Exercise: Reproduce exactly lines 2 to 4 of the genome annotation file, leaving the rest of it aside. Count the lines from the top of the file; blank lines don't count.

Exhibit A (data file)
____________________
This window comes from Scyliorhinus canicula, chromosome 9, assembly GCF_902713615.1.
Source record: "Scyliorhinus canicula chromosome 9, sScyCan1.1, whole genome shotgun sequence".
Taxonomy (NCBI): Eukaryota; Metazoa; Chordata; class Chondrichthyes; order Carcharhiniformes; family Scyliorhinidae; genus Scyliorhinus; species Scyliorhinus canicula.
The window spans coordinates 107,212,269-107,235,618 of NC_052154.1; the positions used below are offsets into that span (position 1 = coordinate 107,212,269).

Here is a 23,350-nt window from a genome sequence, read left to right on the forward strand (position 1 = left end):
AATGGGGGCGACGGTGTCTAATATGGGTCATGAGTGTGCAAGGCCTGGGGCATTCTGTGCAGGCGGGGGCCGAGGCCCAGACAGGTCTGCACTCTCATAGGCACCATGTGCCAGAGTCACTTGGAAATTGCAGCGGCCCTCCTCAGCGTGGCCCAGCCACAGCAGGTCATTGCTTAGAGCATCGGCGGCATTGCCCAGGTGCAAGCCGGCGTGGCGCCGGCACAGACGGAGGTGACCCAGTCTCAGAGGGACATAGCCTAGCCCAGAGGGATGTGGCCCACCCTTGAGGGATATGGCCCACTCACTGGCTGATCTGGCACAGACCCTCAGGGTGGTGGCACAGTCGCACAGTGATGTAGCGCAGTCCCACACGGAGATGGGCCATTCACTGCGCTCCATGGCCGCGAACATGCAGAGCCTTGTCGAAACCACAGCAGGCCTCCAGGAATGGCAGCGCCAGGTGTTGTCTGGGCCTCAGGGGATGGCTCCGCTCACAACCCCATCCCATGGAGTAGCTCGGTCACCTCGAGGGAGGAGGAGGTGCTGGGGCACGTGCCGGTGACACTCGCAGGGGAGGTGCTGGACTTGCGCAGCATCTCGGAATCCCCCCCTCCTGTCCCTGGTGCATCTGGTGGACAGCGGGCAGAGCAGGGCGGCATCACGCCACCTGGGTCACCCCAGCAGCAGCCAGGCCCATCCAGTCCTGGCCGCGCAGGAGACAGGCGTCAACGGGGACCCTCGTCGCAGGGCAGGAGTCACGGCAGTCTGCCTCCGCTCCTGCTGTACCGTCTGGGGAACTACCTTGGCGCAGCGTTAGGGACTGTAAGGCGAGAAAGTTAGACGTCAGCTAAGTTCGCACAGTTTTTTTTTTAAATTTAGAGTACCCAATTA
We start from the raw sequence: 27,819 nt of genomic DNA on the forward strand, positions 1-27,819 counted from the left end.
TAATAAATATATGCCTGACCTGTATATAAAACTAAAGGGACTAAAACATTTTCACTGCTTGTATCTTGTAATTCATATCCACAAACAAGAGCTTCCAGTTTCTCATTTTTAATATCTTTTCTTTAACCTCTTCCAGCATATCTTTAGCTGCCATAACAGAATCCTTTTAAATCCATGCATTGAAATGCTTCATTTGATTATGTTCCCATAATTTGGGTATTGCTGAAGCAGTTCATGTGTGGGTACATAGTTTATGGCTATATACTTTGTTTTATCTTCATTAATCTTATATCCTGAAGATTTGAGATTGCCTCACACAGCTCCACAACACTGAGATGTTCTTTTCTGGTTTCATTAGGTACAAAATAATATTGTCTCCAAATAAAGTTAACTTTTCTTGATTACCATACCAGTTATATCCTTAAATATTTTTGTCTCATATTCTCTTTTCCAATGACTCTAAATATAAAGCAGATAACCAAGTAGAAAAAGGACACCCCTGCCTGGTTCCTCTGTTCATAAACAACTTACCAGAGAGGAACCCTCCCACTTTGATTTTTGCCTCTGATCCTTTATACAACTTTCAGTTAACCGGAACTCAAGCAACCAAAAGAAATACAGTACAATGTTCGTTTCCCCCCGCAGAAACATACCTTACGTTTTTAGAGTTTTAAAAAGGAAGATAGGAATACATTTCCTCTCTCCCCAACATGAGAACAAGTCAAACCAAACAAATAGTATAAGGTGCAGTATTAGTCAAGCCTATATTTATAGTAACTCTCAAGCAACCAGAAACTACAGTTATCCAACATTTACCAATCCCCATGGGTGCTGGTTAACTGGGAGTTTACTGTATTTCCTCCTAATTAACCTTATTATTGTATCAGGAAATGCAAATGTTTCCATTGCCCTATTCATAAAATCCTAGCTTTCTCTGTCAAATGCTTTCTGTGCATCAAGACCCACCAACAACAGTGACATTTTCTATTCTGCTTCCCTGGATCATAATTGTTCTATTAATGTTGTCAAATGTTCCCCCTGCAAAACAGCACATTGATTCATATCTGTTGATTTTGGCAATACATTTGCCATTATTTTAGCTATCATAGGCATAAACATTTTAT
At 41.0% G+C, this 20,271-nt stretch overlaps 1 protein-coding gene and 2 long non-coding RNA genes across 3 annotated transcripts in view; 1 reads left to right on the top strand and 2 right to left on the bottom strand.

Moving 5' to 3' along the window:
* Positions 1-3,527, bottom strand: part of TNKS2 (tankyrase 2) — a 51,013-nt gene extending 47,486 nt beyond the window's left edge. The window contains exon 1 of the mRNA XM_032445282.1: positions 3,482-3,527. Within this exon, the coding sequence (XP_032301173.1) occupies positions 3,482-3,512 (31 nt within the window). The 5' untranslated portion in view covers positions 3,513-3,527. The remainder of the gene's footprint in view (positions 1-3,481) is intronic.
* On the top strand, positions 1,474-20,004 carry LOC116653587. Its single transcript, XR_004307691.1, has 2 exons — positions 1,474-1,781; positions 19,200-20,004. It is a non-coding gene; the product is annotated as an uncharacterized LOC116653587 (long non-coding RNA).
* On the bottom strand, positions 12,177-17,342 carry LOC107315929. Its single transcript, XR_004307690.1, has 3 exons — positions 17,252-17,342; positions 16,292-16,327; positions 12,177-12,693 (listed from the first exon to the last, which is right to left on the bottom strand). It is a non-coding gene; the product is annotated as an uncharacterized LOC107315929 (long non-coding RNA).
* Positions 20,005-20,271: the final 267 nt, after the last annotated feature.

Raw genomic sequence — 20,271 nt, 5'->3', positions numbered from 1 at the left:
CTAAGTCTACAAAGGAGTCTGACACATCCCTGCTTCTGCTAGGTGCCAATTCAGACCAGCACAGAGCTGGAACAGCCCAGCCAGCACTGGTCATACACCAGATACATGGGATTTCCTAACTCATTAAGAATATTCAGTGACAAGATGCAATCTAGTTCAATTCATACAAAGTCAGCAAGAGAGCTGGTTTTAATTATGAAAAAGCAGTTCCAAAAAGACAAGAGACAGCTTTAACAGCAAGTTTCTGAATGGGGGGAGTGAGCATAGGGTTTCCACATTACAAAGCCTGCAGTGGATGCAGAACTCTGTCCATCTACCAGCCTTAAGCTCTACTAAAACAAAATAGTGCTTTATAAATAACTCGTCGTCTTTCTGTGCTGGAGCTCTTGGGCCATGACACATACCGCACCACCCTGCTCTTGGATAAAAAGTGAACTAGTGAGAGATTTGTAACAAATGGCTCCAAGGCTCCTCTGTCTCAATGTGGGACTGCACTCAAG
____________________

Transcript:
Source record: "Scyliorhinus canicula chromosome 9, sScyCan1.1, whole genome shotgun sequence".
Taxonomy (NCBI): Eukaryota; Metazoa; Chordata; class Chondrichthyes; order Carcharhiniformes; family Scyliorhinidae; genus Scyliorhinus; species Scyliorhinus canicula.
The window spans coordinates 107,212,269-107,235,618 of NC_052154.1; the positions used below are offsets into that span (position 1 = coordinate 107,212,269).